Applications for this cycle don't open until June. You need to understand that you can take the test later if YOU want to. If you are feeling overwhelmed then it is not a bad idea to delay it.

As others have said don't be too obsessed with content review. Most of us were the same way. If I were you I would try to finish content review by 60 days left. Do one practice exam a week and practice passages on your weaknesses until 30 days left, at which point you turn to the aamc material.

A big part of doing well on this test is being a good test taker. It's not just about knowing the minutiae. Once you finish content review go over the aamc material outline from Altius to make sure you understand everything on there. I checked things off as I went through content review and it helped greatly.

Lastly, it's important to have time for yourself. If you are full time studying then split your hours up throughout the day. It is very hard to do 8 hours of focused studying in a row. I would argue that you could learn as much in half the time if you focus with ZERO distractions.

For content review, especially tbr, don't slow down and try to understand every little sentence. This test is a little on a lot of material. You can fine tune your weaknesses LATER. I challenge you to reas through each chapter without rereading a sentence. You'll be surprised at how much you retain since the material is most likely familiar. Do not take notes on what you are reading. The content review books are a reference themselves so when you get a question wrong/are struggling with a certain topic refer back to them.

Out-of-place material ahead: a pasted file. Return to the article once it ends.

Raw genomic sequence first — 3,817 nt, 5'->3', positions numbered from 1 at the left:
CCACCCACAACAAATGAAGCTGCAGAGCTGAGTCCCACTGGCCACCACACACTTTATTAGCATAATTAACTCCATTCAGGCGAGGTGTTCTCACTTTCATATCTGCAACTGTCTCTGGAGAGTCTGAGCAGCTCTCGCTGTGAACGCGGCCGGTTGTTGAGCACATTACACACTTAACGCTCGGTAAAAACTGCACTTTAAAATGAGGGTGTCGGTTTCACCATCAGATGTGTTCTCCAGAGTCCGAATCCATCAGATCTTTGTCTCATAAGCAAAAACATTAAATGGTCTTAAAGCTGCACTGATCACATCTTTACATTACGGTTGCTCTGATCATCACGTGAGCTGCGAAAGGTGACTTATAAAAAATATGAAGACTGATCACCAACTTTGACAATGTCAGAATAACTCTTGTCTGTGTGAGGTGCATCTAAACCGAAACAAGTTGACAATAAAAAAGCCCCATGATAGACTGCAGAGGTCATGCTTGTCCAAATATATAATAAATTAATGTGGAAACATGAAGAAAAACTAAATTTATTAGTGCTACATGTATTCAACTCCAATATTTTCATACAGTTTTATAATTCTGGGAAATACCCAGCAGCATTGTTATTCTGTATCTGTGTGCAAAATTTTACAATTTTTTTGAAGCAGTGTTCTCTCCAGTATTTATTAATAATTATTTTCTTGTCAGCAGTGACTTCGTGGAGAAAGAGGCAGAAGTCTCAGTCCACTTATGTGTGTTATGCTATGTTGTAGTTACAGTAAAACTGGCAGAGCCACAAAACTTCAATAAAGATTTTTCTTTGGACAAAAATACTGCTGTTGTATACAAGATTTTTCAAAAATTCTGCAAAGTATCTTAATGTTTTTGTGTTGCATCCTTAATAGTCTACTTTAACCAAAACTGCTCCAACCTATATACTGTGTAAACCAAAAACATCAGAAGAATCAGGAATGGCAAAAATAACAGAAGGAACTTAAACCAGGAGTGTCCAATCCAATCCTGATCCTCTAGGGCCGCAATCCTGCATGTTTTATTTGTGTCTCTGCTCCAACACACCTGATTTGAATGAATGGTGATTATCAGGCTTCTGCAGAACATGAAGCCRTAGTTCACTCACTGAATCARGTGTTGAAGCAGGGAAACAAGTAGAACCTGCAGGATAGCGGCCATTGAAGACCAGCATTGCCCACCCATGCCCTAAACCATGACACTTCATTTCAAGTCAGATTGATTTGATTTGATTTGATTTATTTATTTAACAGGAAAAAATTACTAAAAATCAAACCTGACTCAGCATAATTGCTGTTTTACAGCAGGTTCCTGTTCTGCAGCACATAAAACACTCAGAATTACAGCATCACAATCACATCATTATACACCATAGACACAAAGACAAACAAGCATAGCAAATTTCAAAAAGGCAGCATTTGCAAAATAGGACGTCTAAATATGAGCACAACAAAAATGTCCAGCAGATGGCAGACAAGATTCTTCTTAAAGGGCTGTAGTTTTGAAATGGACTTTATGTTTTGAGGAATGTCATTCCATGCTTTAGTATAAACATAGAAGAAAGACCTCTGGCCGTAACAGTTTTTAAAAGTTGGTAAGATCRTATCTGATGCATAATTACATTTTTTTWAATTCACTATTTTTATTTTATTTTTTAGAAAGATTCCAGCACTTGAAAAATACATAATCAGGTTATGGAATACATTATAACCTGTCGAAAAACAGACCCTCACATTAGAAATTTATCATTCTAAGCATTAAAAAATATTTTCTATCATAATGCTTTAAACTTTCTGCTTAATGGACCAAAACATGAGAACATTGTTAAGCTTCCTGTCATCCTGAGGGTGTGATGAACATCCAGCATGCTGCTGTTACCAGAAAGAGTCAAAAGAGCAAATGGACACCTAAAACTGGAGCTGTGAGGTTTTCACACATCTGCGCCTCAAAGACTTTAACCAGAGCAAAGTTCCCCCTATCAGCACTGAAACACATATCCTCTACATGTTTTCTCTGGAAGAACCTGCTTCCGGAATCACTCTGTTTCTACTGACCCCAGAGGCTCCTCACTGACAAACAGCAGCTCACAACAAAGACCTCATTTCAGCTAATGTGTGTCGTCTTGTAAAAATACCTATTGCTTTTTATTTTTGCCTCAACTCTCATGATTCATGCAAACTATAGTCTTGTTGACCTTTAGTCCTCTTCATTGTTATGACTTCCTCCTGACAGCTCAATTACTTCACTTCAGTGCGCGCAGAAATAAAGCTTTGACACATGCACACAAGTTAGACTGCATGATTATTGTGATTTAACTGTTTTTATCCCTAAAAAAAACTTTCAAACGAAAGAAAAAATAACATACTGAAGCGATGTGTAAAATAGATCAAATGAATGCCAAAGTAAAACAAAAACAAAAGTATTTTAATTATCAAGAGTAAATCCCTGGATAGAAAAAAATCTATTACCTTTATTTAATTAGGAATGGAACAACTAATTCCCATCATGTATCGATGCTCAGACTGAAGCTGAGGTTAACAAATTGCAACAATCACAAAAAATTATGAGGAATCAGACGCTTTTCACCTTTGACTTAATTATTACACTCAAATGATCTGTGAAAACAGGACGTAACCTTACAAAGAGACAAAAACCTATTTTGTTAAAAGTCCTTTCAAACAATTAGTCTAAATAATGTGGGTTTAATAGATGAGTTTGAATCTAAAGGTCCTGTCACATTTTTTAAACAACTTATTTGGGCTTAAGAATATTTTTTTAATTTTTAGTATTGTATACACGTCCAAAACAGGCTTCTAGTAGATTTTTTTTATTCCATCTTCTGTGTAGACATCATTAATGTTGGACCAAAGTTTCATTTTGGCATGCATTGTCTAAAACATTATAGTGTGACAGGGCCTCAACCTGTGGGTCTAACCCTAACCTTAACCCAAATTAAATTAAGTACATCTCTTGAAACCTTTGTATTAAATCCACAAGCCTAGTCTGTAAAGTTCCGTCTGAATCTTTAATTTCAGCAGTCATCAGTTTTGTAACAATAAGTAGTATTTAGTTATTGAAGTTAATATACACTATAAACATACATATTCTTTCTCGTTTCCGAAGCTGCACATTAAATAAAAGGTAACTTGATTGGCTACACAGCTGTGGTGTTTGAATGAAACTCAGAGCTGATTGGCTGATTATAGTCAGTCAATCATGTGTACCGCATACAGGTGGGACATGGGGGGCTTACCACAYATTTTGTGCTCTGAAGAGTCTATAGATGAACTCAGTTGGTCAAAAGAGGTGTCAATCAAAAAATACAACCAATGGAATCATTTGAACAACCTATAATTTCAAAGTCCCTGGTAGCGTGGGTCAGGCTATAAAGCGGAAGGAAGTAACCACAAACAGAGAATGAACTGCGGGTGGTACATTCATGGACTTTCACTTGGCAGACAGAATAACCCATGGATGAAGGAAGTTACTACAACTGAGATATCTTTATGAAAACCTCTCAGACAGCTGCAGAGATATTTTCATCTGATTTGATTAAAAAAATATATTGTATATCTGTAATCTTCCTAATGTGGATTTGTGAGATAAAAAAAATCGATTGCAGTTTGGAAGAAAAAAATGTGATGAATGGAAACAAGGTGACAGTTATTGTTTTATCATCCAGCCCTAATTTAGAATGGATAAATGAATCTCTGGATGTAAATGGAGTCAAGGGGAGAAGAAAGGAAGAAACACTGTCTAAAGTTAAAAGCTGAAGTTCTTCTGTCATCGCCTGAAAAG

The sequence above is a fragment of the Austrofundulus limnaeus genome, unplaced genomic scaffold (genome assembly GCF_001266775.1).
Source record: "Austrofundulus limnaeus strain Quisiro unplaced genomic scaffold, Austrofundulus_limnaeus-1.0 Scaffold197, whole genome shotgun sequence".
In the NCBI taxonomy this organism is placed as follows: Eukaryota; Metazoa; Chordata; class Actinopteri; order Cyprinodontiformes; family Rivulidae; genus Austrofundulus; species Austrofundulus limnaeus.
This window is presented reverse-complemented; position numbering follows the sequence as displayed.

If you feel like you NEED to write while you read then I recommend the MeVamp protocol which is stickied in this forum.
 

NextStepTutor_3

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Have you taken a practice full-length (or a diagnostic exam) yet, or do you plan to take one in the next few weeks? It sounds like you're focusing on content review right now, which makes sense so early in your prep process. But one mistake I've seen a TON of students make is finishing all of their content review before even starting to take practice tests. I highly recommend taking your first full-length around 4 weeks into your prep, for a couple of reasons, but mainly this one:

You're probably focusing too much on little details (I think someone else said something similar above). If you're writing a ton of notes down and comparing material from different books, there's a very good chance you're worrying too much about minor points. The MCAT is NOT an exam that tests a huge number of small details, although occasional questions (especially in psych) do so. Instead, it's vitally important to understand foundational concepts and main ideas, and to do as much test-like practice as possible. If you wait too long to take a full-length, you won't have a solid idea what the MCAT is actually like, and you'll risk focusing on the wrong things when studying. I also don't think you should worry about postponing before you've even taken a full-length - you might find that you're in a better place than you thought.